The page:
In essence, the thermodynamic pressure swing adsorption (PSA) cycle disclosed in our earlier British Patent, No. GB-A-2174922 utilises pistons at the top and bottom of the bed which in turn increase the pressure in the bed displacing the gas within the bed upwards at constant pressure then decreases the pressure in the bed and displaces the gas downward to a constant pressure. Operating this cycle has the effect of moving the more strongly adsorbed gaseous components in a downwards direction and the least adsorbed components in an upwards direction, consequently the process will separate a two component gas mixture into two useable products.

However, utilising the same pistons to apply the pressure and the displacement is not the most efficient means of ensuring gas adsorption and desorption because as the pressure is increased by the lower piston there will be some displacement of the gas because of the change in volume, and this will be greater at the bottom of the bed than at the top. Similarly on the expansion step the change in volume will also effect the displacement of the gas, this leads to an inefficiency in the process.

SUMMARY OF THE INVENTION

It is an object of the present invention to address the above problems, and to provide a method and apparatus for separating a gas mixture which utilises a continuous PSA cycle of improved thermodynamic efficiency.

Accordingly, the present invention provides, in one aspect, a method of separating a feed gas mixture into a first gaseous fraction and a second gaseous fraction, comprising performing the following steps in repeated sequence:

a) fractionally raising the pressure of a gas mixture which is resident in a bed of adsorbent capable of selectively adsorbing at least one constituent of the feed gas mixture and which comprises the same constituents as said feed gas mixture, and thereby adsorbing said at least one selectively adsorbable constituent;

b) performing a first incremental translation along an axis at approximately constant pressure of the unadsorbed gas in one direction;

c) fractionally reducing the pressure of the gas in the bed and thereby desorbing previously adsorbed gas from the adsorbent;

d) performing a second incremental translation along an axis at approximately constant pressure of the gas in the bed in a direction opposite to the direction of translation in step b),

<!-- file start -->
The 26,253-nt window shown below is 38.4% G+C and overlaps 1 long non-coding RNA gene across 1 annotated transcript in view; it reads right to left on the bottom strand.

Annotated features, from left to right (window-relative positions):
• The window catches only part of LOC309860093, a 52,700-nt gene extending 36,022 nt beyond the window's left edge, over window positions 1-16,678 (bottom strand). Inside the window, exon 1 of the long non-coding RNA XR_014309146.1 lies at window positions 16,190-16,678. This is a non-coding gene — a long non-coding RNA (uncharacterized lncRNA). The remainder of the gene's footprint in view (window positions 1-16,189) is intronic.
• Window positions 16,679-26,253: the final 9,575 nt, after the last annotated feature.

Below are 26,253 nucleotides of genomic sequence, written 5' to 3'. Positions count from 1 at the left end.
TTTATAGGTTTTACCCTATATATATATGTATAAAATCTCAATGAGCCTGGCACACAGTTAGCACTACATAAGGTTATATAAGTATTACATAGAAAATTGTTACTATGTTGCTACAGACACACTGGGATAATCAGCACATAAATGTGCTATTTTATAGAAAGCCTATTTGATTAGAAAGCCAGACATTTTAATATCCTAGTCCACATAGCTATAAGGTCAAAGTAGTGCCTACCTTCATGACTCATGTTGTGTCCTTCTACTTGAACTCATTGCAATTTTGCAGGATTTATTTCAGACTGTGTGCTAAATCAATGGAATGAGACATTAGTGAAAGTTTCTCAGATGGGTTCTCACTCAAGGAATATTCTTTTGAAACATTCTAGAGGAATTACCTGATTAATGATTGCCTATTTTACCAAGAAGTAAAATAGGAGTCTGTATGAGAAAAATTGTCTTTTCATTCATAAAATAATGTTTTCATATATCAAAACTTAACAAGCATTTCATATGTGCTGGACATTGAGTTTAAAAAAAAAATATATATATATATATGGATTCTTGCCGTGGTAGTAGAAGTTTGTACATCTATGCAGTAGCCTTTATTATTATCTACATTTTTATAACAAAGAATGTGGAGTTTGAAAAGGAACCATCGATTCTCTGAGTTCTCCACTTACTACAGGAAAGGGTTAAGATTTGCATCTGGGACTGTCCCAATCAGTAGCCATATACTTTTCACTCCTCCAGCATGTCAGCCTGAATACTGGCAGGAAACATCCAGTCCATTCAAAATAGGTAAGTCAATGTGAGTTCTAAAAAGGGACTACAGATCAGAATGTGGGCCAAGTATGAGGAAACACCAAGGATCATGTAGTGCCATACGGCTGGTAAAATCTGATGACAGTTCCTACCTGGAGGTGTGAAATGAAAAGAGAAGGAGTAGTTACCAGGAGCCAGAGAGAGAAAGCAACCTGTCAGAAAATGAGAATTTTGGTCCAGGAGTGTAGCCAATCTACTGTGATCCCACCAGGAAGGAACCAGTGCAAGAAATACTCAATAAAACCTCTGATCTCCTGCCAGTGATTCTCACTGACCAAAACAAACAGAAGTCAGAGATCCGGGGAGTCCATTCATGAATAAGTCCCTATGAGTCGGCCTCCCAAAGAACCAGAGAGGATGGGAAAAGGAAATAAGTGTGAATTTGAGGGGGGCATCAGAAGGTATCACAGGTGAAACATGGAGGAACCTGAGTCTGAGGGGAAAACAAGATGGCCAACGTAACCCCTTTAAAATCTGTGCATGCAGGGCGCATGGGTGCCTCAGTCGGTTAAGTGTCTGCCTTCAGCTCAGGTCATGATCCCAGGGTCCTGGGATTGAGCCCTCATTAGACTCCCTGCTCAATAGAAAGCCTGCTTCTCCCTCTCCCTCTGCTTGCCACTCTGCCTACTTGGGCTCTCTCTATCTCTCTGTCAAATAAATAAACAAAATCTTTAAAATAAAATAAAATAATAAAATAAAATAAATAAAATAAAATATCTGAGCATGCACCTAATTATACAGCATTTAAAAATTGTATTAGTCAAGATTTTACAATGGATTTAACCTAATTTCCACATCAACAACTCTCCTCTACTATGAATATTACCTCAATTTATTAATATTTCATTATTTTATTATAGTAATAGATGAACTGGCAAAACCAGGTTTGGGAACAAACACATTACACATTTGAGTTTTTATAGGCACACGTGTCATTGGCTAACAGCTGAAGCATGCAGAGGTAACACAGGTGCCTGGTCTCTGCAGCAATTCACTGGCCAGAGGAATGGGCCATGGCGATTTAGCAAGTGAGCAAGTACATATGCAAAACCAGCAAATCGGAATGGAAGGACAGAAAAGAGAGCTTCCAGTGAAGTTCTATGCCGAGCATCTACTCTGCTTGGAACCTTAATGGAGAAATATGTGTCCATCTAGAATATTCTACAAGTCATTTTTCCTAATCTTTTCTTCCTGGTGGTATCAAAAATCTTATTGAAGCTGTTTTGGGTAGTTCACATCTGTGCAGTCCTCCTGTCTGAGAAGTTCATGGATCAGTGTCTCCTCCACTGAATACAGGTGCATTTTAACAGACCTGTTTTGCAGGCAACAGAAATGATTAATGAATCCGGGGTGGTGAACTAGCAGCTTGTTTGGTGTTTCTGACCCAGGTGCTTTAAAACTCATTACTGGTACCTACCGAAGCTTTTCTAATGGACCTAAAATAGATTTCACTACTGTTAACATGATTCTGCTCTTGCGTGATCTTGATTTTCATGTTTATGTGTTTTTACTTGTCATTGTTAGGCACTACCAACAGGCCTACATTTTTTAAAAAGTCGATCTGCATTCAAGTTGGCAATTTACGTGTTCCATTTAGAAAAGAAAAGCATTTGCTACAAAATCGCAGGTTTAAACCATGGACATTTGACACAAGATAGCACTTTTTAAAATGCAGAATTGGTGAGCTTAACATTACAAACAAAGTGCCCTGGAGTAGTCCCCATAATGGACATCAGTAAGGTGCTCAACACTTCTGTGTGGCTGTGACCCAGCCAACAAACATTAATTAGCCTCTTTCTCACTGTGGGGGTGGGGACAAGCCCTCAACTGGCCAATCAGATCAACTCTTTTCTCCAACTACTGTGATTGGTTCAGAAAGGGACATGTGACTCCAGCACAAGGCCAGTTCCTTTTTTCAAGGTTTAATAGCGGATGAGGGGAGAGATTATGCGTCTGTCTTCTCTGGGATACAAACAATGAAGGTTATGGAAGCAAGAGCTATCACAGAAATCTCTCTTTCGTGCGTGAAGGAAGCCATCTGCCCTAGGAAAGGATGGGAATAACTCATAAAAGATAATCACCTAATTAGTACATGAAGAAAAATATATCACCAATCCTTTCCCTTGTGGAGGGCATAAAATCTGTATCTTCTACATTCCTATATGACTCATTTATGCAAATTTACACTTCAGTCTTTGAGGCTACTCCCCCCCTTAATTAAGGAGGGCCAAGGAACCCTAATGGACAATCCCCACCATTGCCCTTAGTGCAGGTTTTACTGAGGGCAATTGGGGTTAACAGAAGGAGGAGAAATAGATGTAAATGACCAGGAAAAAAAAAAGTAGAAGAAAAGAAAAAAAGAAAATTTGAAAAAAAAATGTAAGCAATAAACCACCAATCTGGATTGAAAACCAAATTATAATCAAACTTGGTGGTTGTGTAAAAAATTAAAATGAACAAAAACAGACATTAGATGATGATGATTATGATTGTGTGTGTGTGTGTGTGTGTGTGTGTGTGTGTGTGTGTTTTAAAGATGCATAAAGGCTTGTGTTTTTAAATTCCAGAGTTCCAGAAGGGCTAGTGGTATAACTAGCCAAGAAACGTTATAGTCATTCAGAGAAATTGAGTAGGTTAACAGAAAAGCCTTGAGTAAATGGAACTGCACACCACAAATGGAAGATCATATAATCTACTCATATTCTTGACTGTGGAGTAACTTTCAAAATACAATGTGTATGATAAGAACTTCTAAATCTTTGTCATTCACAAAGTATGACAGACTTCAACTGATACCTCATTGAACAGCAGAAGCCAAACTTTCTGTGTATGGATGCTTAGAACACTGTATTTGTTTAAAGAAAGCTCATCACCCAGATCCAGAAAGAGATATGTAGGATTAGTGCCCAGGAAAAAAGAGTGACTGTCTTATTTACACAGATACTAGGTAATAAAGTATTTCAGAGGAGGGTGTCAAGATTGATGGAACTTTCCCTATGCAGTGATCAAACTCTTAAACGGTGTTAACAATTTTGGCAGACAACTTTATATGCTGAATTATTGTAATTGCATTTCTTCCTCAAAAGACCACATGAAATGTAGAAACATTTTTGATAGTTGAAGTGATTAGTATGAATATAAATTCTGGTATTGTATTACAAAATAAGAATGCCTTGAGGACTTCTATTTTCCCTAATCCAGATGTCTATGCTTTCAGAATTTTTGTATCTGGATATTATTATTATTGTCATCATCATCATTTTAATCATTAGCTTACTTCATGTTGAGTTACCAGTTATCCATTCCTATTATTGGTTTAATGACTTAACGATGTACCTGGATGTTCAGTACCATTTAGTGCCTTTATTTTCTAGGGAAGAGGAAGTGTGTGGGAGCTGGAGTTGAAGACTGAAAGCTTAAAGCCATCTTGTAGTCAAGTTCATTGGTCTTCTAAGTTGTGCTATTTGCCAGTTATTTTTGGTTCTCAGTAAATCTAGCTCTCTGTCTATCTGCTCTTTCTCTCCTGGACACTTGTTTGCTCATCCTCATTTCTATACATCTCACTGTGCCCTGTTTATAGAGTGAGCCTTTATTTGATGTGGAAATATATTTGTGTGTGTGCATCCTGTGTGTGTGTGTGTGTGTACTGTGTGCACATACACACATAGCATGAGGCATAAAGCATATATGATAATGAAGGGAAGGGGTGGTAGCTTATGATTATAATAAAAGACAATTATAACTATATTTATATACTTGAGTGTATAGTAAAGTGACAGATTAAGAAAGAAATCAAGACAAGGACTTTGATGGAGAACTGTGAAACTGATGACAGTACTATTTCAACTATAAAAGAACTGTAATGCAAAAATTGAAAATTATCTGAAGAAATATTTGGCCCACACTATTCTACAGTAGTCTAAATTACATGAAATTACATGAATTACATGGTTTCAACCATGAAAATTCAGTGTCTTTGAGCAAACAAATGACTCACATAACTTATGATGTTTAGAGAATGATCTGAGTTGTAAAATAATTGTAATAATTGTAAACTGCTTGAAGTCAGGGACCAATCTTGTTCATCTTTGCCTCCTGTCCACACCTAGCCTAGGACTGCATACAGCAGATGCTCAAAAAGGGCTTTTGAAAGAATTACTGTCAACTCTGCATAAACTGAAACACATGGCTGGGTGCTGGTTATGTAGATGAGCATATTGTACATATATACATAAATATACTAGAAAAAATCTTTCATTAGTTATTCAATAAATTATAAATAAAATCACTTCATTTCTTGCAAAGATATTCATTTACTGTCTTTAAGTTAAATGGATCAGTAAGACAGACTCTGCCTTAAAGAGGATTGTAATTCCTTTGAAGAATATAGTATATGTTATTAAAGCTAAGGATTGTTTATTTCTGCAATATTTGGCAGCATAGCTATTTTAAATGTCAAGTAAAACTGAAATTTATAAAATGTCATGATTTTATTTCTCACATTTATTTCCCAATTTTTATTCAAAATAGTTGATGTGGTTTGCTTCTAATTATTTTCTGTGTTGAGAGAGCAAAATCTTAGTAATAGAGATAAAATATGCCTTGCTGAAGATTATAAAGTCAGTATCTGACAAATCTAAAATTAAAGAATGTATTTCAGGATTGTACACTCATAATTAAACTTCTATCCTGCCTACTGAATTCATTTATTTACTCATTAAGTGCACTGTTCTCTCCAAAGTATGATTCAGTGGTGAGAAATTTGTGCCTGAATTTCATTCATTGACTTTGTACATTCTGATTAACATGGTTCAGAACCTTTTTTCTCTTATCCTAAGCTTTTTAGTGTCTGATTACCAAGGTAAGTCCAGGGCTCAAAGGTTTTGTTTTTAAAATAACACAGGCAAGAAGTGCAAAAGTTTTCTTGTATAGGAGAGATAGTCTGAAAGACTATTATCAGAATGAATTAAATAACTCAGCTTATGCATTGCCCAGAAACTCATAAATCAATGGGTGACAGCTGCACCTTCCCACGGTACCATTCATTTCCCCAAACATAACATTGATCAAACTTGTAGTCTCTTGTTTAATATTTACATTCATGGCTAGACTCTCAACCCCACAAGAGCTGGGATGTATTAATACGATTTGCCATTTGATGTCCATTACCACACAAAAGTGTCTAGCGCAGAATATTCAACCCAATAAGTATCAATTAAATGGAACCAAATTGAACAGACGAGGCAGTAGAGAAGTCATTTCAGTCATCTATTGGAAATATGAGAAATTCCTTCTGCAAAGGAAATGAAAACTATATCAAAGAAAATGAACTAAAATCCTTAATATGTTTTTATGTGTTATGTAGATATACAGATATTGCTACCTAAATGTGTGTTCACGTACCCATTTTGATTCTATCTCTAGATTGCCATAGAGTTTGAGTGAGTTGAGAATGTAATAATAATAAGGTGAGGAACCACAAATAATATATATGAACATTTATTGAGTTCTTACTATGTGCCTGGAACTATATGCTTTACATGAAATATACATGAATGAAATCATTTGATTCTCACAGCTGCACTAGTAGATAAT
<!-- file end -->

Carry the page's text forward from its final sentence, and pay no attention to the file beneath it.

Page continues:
wherein during the repeated performance of said steps first and second gaseous fractions of different composition from each other and from feed gas mixture are withdrawn and the feed gas mixture for separation flows into the bed at a region intermediate its end, and wherein the bed is contained in a vessel having side walls substantially parallel to the axis of translation and two end walls substantially transverse thereto, characterised in that the steps of fractionally raising and reducing the gas pressure in steps a) and c) above are carried out by reciprocation of at least a portion of the side walls of the vessel perpendicularly relative to the axis of translation.

In a second aspect, the invention provides an apparatus for separating a feed gas mixture into a first gaseous fraction and a second gaseous fraction, comprising a vessel having side walls and the end walls containing a bed of adsorbent capable of selectively adsorbing at least one constituent of the feed gas mixture and having associated therewith an outlet of the first gaseous fraction, spaced apart from an outlet for the second gaseous fraction and an inlet for gas mixture to be separated intermediate the two end walls, means being provided:

a) for fractionally raising the pressure of a gas mixture resident in a bed;

b) for performing a first incremental translation along an axis at approximately constant pressure of the unadsorbed gas in one direction;

c) for fractionally reducing the pressure of the gas mixture in the bed, and

d) for performing a second incremental translation along an axis at approximately constant pressure of the gas in the bed in the opposite direction to the aforementioned first incremental translation,

characterised in that the means for fractionally raising and reducing the pressure of the gas in the bed comprise means for reciprocating at least a part of the side walls of the vessel substantially perpendicularly relative to the axis of translation.

Preferably, the reciprocation is effected by synchronously vibrating separate portions of the vessel side walls, means preferably being provided to control the reciprocation of the respective portions so that they vibrate substantially synchronously.